It is not difficult, in such a context, to see connections between the present research capacity debate in law and these questions about broader perceptions of the legal academy. If the well-documented ‘proletarianisation’ of university academics is a long-standing theme in the Higher Education literature, the ambiguous standing of legal academics vis a vis the status and potential financial rewards of professional practice raises a number of concerns about the human resource implications of the corporatised academy. Many of the generation of socio-legal academics who entered universities during the late 1960s and 1970s are now nearing retirement. In some cases these individuals have been presented with the attractions of early retirement packages which allow them to continue to take on teaching responsibilities and other professional commitments on an ad hoc basis. At the same time, however, and for a younger generation of law students, whilst the market-led drive towards increasing international students does provide vital income streams for universities, there appears to be, across many UK institutions, increasing problems attracting home PhD students. For both law students, in considering their future careers, and for some early career academics, when faced with the choice between ‘shaping up’ or ‘shipping out’ of the emotional economy of the ‘academic as new knowledge worker,’ as outlined above, there does appear reason to believe that leaving the academy — regardless of whether it is to be into the harshly competitive, but potentially financially lucrative, world of legal practice — appears, for many, an increasingly attractive option. Importantly, for those who may have once in the past considered the academy the ideal place for the ‘critical thinker’, the ‘independent’ scholar, there now exist a range of new cultural industries which provide, potentially, more lucrative and possibly challenging work environments more attuned to the complex fissures which have taken place between the ‘ascetic’ (non-commercial) and ‘postmodern’ middle-class more generally.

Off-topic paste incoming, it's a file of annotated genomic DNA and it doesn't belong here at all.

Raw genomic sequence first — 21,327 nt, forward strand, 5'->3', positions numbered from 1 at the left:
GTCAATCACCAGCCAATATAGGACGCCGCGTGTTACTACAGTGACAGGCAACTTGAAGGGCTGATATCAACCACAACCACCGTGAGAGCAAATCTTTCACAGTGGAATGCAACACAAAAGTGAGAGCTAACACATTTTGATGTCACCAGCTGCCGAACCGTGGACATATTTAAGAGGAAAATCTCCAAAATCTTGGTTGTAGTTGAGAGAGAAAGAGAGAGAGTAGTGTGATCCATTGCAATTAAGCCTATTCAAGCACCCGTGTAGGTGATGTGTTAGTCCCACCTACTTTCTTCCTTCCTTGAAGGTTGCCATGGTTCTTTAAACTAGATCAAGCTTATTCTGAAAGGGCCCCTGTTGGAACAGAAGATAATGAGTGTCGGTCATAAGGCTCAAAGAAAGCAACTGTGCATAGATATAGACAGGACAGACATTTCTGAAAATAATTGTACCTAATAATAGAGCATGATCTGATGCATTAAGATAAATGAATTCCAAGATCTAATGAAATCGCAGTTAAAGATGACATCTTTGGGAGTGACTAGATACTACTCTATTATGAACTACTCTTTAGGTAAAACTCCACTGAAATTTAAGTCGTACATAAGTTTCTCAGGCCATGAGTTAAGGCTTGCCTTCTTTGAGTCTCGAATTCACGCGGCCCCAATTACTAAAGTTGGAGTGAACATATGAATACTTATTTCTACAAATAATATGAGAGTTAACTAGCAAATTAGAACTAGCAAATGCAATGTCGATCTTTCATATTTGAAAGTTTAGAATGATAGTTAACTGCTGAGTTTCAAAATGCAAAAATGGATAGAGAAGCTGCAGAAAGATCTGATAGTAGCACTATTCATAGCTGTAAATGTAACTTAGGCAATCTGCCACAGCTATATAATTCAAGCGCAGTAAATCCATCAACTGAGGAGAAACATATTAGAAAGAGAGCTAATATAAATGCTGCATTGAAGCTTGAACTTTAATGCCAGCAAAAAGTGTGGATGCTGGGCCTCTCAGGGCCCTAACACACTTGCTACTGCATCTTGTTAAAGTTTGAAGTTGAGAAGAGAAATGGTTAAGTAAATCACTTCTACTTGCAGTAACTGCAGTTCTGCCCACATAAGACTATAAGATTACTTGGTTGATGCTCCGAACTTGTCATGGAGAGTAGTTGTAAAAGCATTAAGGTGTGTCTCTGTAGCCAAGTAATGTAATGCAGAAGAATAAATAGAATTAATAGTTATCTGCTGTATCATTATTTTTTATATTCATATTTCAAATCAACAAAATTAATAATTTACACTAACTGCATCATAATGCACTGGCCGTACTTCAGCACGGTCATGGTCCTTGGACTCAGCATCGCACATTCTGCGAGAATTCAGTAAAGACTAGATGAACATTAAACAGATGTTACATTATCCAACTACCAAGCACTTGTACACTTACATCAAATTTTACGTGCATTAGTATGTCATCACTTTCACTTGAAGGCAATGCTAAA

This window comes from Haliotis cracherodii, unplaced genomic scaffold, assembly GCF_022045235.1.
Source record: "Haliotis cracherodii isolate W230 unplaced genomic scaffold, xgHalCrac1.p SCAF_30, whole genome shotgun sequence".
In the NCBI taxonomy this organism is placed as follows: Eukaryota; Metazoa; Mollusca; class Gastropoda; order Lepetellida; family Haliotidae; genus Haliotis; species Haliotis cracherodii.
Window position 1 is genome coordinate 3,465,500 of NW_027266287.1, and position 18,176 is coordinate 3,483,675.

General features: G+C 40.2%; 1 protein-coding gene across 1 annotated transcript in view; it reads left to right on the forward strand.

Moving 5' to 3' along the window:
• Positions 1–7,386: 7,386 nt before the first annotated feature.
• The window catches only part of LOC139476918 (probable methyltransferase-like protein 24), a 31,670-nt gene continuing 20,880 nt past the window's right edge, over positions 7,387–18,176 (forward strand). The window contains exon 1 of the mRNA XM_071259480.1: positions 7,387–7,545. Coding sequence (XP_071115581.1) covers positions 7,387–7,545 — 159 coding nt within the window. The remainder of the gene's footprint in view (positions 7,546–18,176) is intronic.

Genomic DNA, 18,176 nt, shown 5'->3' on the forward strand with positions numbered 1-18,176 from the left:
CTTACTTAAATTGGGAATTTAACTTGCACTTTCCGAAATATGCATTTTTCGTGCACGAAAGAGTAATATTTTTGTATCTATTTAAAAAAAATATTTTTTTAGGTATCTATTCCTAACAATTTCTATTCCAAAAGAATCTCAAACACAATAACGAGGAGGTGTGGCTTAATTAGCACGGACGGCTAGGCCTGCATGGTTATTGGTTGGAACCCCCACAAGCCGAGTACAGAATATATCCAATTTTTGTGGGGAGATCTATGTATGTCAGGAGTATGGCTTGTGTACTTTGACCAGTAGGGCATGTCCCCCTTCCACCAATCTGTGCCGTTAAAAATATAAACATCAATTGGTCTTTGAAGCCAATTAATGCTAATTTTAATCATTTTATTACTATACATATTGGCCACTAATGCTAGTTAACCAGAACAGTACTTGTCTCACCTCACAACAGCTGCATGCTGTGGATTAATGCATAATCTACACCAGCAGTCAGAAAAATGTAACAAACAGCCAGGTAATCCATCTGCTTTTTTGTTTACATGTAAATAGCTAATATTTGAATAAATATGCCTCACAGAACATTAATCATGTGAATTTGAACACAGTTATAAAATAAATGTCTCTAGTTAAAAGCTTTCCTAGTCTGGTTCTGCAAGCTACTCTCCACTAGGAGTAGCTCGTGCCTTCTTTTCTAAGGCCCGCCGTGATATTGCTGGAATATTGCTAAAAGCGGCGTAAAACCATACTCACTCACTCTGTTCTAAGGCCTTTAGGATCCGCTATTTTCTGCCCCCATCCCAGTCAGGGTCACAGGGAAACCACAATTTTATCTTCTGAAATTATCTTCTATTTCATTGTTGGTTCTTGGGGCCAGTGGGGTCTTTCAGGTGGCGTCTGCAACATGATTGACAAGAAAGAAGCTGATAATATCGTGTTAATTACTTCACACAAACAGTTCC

Though individualistic self-interest and consumer desires are core parts of who we are and nothing to be ashamed about, they are not all of who we are .... We know that our values, capacities, aesthetics, and sense of meaning and justice are, in part, created and nurtured by communal attachments.